While I’m on the subject of COM and extension compatibility, another issue that affected a small number of extensions in IE7 involved passing an interface to a worker thread without first marshalling the interface using CoMarshalInterface() (or the longer and more convenient form, CoMarshalInterThreadInterfaceInStream()).
IE uses the uses the Single Threaded Apartment (STA) model for its UI threads, which in normal scenarios works like the following:
- If you’re on the same thread, calling a method on a COM object is the same as calling directly into the object through the vtable like an ordinary C++ class.
- If you’re on a different thread, all calls need to be marshaled back to the original thread (via. window messages) so that it’s impossible for multiple threads to call into the object at the same time, and all calls originate from the same thread the object was instantiated on (i.e. some objects may use TLS).
If you create a worker thread and hand it a direct pointer to the object, it appears to work at first because it’s all just memory; COM does not actively enforce its rules. However this breaks down quickly for a couple of reasons. Most obviously, STA objects are not designed to be thread safe. Passing a direct pointer to the object to a worker thread violates this assumption and will cause subtle bugs, hangs, and crashes.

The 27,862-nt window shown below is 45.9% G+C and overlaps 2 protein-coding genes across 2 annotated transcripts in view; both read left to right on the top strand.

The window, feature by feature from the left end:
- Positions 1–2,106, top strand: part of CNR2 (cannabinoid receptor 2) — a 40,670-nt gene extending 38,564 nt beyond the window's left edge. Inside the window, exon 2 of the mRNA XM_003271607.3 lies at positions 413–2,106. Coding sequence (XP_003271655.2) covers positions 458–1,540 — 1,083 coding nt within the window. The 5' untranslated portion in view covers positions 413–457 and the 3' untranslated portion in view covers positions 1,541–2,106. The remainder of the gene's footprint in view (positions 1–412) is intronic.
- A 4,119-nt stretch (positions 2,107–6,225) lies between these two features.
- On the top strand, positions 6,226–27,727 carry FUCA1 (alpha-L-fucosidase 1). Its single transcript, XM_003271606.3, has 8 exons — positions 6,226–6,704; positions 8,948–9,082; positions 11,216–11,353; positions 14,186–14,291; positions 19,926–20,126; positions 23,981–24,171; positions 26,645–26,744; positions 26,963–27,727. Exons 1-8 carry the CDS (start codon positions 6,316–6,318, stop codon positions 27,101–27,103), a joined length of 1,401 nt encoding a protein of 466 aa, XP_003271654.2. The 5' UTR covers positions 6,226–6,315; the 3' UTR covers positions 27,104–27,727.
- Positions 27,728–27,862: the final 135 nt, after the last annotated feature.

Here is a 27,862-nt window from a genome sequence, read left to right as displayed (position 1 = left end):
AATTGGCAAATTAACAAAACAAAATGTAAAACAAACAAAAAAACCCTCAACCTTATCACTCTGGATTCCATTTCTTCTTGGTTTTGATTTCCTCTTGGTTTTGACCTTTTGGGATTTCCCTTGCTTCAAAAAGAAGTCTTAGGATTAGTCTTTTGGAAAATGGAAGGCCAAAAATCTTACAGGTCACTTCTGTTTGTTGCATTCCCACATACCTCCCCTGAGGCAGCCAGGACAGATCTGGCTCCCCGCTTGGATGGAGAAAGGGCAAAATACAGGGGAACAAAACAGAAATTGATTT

But that’s not what broke extensions between IE6 and IE7. In IE6 (and previous versions), developers often lucked out on the thread safety risk, but IE’s new multithreaded architecture resulted in some public API calls needing to go across threads within Internet Explorer. In this scenario, when the pointer to the interface was smuggled onto a worker thread and then IE attempted to make an internal call through an internal pointer that had been marshaled for the non-worker thread, the call would fail with an error such as RPC_E_WRONG_THREAD.
In one case we managed to work around the problem (it was in a very popular extension) by changing our implementation for that specific API to use global/shared memory instead of internally requiring a cross-thread COM call. This of course isn’t sustainable and it’s not something we can do most of the time. If you’re an extension developer please keep in mind that you might still be lucking out, even in IE7, so check your implementation to see if you’re using multiple threads, especially if you pass IWebBrowser2 or similar interfaces to the other threads, and that you’re marshalling interfaces correctly.
Fine print: This applies to the STA model; details for other threading models may vary. Also, never use the dreaded main threading model in IE extensions. Ever. Actually, it’s a good idea not to use it outside of IE extensions too, unless you like reentrancy. 🙂